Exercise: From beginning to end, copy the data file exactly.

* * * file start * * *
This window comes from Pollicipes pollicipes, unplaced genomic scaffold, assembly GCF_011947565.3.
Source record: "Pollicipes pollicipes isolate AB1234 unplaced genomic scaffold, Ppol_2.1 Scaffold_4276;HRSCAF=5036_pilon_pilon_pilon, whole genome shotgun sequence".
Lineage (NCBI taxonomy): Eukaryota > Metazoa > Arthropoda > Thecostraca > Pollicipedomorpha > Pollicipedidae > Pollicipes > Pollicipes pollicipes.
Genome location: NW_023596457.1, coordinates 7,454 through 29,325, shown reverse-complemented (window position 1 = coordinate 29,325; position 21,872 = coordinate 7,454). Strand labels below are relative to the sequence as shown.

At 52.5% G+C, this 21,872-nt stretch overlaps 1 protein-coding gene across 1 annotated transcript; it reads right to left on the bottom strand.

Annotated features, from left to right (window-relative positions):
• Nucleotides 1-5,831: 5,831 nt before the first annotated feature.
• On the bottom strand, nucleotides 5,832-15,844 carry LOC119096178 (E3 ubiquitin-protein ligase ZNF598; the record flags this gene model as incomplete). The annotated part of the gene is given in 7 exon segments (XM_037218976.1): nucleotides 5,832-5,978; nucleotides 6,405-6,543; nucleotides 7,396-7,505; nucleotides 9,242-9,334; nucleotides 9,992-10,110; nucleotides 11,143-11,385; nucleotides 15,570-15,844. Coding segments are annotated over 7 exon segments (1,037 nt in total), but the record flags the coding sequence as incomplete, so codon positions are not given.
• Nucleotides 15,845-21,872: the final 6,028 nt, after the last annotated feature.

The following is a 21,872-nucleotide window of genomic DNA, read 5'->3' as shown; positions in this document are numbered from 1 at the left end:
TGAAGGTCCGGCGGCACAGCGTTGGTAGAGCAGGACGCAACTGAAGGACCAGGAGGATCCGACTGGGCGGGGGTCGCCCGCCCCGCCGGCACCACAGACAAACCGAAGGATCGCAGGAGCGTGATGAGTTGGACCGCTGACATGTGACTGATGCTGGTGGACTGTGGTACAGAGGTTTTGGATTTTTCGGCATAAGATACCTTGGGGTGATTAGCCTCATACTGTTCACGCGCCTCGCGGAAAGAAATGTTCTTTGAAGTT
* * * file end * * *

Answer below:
This window comes from Pollicipes pollicipes, unplaced genomic scaffold, assembly GCF_011947565.3.
Source record: "Pollicipes pollicipes isolate AB1234 unplaced genomic scaffold, Ppol_2.1 Scaffold_4276;HRSCAF=5036_pilon_pilon_pilon, whole genome shotgun sequence".
Lineage (NCBI taxonomy): Eukaryota > Metazoa > Arthropoda > Thecostraca > Pollicipedomorpha > Pollicipedidae > Pollicipes > Pollicipes pollicipes.
Genome location: NW_023596457.1, coordinates 7,454 through 29,325, shown reverse-complemented (window position 1 = coordinate 29,325; position 21,872 = coordinate 7,454). Strand labels below are relative to the sequence as shown.

At 52.5% G+C, this 21,872-nt stretch overlaps 1 protein-coding gene across 1 annotated transcript; it reads right to left on the bottom strand.

Annotated features, from left to right (window-relative positions):
• Nucleotides 1-5,831: 5,831 nt before the first annotated feature.
• On the bottom strand, nucleotides 5,832-15,844 carry LOC119096178 (E3 ubiquitin-protein ligase ZNF598; the record flags this gene model as incomplete). The annotated part of the gene is given in 7 exon segments (XM_037218976.1): nucleotides 5,832-5,978; nucleotides 6,405-6,543; nucleotides 7,396-7,505; nucleotides 9,242-9,334; nucleotides 9,992-10,110; nucleotides 11,143-11,385; nucleotides 15,570-15,844. Coding segments are annotated over 7 exon segments (1,037 nt in total), but the record flags the coding sequence as incomplete, so codon positions are not given.
• Nucleotides 15,845-21,872: the final 6,028 nt, after the last annotated feature.

The following is a 21,872-nucleotide window of genomic DNA, read 5'->3' as shown; positions in this document are numbered from 1 at the left end:
TGAAGGTCCGGCGGCACAGCGTTGGTAGAGCAGGACGCAACTGAAGGACCAGGAGGATCCGACTGGGCGGGGGTCGCCCGCCCCGCCGGCACCACAGACAAACCGAAGGATCGCAGGAGCGTGATGAGTTGGACCGCTGACATGTGACTGATGCTGGTGGACTGTGGTACAGAGGTTTTGGATTTTTCGGCATAAGATACCTTGGGGTGATTAGCCTCATACTGTTCACGCGCCTCGCGGAAAGAAATGTTCTTTGAAGTT